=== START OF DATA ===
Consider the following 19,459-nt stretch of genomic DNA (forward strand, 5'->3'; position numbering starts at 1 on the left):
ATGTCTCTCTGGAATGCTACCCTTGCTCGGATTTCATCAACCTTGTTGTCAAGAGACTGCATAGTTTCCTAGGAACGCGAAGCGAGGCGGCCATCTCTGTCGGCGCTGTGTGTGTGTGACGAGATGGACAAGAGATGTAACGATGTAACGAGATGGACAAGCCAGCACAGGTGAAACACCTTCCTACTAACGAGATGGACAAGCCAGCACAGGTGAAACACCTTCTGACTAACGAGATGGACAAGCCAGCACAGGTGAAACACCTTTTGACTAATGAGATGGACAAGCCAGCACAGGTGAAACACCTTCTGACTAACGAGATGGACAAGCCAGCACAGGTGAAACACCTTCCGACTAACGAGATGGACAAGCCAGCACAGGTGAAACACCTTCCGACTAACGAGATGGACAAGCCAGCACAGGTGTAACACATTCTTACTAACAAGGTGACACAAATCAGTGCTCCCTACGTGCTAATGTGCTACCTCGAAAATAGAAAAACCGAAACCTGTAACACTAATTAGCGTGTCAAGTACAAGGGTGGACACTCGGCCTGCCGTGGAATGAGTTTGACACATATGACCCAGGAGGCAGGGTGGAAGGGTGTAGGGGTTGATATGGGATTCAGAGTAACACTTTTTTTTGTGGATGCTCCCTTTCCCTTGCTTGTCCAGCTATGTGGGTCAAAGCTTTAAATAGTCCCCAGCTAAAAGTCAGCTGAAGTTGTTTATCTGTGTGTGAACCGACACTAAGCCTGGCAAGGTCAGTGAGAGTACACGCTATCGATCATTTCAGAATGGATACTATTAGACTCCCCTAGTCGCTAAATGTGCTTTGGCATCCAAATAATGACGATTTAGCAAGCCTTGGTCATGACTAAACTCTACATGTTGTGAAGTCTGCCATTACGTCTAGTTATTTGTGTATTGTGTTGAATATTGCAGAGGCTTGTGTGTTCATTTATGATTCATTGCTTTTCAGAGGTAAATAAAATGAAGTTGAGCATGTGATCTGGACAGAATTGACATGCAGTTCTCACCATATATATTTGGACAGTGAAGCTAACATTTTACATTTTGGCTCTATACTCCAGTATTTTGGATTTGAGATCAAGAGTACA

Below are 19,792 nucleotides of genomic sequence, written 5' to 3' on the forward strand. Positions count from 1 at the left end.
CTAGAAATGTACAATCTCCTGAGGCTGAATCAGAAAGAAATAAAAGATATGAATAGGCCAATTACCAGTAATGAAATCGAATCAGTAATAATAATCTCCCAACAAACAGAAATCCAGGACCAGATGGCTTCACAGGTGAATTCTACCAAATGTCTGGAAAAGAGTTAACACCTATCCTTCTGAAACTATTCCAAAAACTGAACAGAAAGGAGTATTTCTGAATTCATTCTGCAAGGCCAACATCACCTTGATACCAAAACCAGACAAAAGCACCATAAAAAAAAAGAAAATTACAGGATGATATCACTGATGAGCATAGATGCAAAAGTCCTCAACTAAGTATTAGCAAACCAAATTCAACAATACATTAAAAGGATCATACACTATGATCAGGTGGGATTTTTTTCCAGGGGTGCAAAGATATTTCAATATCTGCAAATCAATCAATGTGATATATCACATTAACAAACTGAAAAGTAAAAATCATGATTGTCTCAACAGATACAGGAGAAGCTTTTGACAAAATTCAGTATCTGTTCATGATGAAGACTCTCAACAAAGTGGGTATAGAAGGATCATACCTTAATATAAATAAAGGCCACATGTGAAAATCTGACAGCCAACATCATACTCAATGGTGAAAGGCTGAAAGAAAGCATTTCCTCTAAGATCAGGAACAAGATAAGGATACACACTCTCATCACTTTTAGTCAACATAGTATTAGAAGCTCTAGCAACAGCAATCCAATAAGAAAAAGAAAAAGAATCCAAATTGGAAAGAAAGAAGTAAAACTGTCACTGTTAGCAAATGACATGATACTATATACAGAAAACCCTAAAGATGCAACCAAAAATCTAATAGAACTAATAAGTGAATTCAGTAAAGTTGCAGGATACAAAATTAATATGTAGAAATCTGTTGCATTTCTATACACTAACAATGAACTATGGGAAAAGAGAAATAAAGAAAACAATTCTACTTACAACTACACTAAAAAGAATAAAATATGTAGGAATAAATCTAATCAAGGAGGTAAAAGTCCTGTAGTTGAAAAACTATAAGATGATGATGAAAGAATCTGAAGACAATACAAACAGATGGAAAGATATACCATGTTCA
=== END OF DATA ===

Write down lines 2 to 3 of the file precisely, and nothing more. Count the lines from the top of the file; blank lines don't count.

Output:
ATGTCTCTCTGGAATGCTACCCTTGCTCGGATTTCATCAACCTTGTTGTCAAGAGACTGCATAGTTTCCTAGGAACGCGAAGCGAGGCGGCCATCTCTGTCGGCGCTGTGTGTGTGTGACGAGATGGACAAGAGATGTAACGATGTAACGAGATGGACAAGCCAGCACAGGTGAAACACCTTCCTACTAACGAGATGGACAAGCCAGCACAGGTGAAACACCTTCTGACTAACGAGATGGACAAGCCAGCACAGGTGAAACACCTTTTGACTAATGAGATGGACAAGCCAGCACAGGTGAAACACCTTCTGACTAACGAGATGGACAAGCCAGCACAGGTGAAACACCTTCCGACTAACGAGATGGACAAGCCAGCACAGGTGAAACACCTTCCGACTAACGAGATGGACAAGCCAGCACAGGTGTAACACATTCTTACTAACAAGGTGACACAAATCAGTGCTCCCTACGTGCTAATGTGCTACCTCGAAAATAGAAAAACCGAAACCTGTAACACTAATTAGCGTGTCAAGTACAAGGGTGGACACTCGGCCTGCCGTGGAATGAGTTTGACACATATGACCCAGGAGGCAGGGTGGAAGGGTGTAGGGGTTGATATGGGATTCAGAGTAACACTTTTTTTTGTGGATGCTCCCTTTCCCTTGCTTGTCCAGCTATGTGGGTCAAAGCTTTAAATAGTCCCCAGCTAAAAGTCAGCTGAAGTTGTTTATCTGTGTGTGAACCGACACTAAGCCTGGCAAGGTCAGTGAGAGTACACGCTATCGATCATTTCAGAATGGATACTATTAGACTCCCCTAGTCGCTAAATGTGCTTTGGCATCCAAATAATGACGATTTAGCAAGCCTTGGTCATGACTAAACTCTACATGTTGTGAAGTCTGCCATTACGTCTAGTTATTTGTGTATTGTGTTGAATATTGCAGAGGCTTGTGTGTTCATTTATGATTCATTGCTTTTCAGAGGTAAATAAAATGAAGTTGAGCATGTGATCTGGACAGAATTGACATGCAGTTCTCACCATATATATTTGGACAGTGAAGCTAACATTTTACATTTTGGCTCTATACTCCAGTATTTTGGATTTGAGATCAAGAGTACA

Below are 19,792 nucleotides of genomic sequence, written 5' to 3' on the forward strand. Positions count from 1 at the left end.